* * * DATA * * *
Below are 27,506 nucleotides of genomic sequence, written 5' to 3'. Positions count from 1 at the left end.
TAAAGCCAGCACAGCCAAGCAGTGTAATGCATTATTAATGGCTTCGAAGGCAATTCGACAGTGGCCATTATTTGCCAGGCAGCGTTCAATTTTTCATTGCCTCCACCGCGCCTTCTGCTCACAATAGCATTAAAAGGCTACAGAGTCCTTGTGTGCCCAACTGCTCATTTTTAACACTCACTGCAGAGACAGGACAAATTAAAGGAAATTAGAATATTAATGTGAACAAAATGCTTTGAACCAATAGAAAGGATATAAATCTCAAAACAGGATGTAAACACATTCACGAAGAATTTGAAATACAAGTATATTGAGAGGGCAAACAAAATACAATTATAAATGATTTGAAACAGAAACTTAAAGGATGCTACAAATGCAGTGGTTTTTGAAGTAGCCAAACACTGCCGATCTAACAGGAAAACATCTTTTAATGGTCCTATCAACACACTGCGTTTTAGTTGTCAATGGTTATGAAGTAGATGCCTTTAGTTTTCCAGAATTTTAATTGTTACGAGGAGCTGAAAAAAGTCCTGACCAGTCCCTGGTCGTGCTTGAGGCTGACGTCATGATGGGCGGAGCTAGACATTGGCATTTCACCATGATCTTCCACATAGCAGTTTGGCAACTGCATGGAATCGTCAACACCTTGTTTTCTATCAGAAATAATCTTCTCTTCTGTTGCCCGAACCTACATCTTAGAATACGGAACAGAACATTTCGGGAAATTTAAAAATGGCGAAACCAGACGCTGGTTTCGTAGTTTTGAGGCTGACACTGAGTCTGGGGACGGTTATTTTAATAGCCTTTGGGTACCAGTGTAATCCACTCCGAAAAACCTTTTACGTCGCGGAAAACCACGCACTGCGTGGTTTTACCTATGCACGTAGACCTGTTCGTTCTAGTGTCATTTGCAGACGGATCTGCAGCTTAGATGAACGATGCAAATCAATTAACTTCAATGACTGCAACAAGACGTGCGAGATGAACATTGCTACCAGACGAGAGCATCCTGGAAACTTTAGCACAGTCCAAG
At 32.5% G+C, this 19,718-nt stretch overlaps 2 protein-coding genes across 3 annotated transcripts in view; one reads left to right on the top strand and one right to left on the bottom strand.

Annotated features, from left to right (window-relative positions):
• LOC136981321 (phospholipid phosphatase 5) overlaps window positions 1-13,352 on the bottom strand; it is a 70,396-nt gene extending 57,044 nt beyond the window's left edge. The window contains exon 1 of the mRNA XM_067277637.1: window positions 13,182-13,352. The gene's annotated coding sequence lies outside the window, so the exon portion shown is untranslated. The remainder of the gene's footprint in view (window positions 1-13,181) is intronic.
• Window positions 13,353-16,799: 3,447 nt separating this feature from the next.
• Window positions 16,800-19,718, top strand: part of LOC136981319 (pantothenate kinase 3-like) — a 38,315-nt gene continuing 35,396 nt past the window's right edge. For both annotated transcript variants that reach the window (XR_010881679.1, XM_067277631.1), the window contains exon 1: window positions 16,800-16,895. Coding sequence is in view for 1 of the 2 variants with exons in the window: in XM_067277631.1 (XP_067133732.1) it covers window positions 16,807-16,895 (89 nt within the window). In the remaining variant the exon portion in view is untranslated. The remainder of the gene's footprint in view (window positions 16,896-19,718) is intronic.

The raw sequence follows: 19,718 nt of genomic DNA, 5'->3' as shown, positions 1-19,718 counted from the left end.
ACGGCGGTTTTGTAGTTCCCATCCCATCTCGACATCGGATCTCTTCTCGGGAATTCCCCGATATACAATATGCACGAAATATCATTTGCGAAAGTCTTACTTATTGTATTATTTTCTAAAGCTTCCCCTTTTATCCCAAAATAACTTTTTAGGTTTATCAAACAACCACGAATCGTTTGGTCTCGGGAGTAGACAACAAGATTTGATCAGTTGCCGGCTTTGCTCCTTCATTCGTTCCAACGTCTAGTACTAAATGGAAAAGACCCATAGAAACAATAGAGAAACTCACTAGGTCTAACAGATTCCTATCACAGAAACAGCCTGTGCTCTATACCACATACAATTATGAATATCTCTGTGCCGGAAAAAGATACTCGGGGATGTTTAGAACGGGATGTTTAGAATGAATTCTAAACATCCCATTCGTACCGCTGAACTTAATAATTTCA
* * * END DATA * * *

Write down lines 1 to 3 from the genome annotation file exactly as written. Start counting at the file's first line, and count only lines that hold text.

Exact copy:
Below are 27,506 nucleotides of genomic sequence, written 5' to 3'. Positions count from 1 at the left end.
TAAAGCCAGCACAGCCAAGCAGTGTAATGCATTATTAATGGCTTCGAAGGCAATTCGACAGTGGCCATTATTTGCCAGGCAGCGTTCAATTTTTCATTGCCTCCACCGCGCCTTCTGCTCACAATAGCATTAAAAGGCTACAGAGTCCTTGTGTGCCCAACTGCTCATTTTTAACACTCACTGCAGAGACAGGACAAATTAAAGGAAATTAGAATATTAATGTGAACAAAATGCTTTGAACCAATAGAAAGGATATAAATCTCAAAACAGGATGTAAACACATTCACGAAGAATTTGAAATACAAGTATATTGAGAGGGCAAACAAAATACAATTATAAATGATTTGAAACAGAAACTTAAAGGATGCTACAAATGCAGTGGTTTTTGAAGTAGCCAAACACTGCCGATCTAACAGGAAAACATCTTTTAATGGTCCTATCAACACACTGCGTTTTAGTTGTCAATGGTTATGAAGTAGATGCCTTTAGTTTTCCAGAATTTTAATTGTTACGAGGAGCTGAAAAAAGTCCTGACCAGTCCCTGGTCGTGCTTGAGGCTGACGTCATGATGGGCGGAGCTAGACATTGGCATTTCACCATGATCTTCCACATAGCAGTTTGGCAACTGCATGGAATCGTCAACACCTTGTTTTCTATCAGAAATAATCTTCTCTTCTGTTGCCCGAACCTACATCTTAGAATACGGAACAGAACATTTCGGGAAATTTAAAAATGGCGAAACCAGACGCTGGTTTCGTAGTTTTGAGGCTGACACTGAGTCTGGGGACGGTTATTTTAATAGCCTTTGGGTACCAGTGTAATCCACTCCGAAAAACCTTTTACGTCGCGGAAAACCACGCACTGCGTGGTTTTACCTATGCACGTAGACCTGTTCGTTCTAGTGTCATTTGCAGACGGATCTGCAGCTTAGATGAACGATGCAAATCAATTAACTTCAATGACTGCAACAAGACGTGCGAGATGAACATTGCTACCAGACGAGAGCATCCTGGAAACTTTAGCACAGTCCAAG
At 32.5% G+C, this 19,718-nt stretch overlaps 2 protein-coding genes across 3 annotated transcripts in view; one reads left to right on the top strand and one right to left on the bottom strand.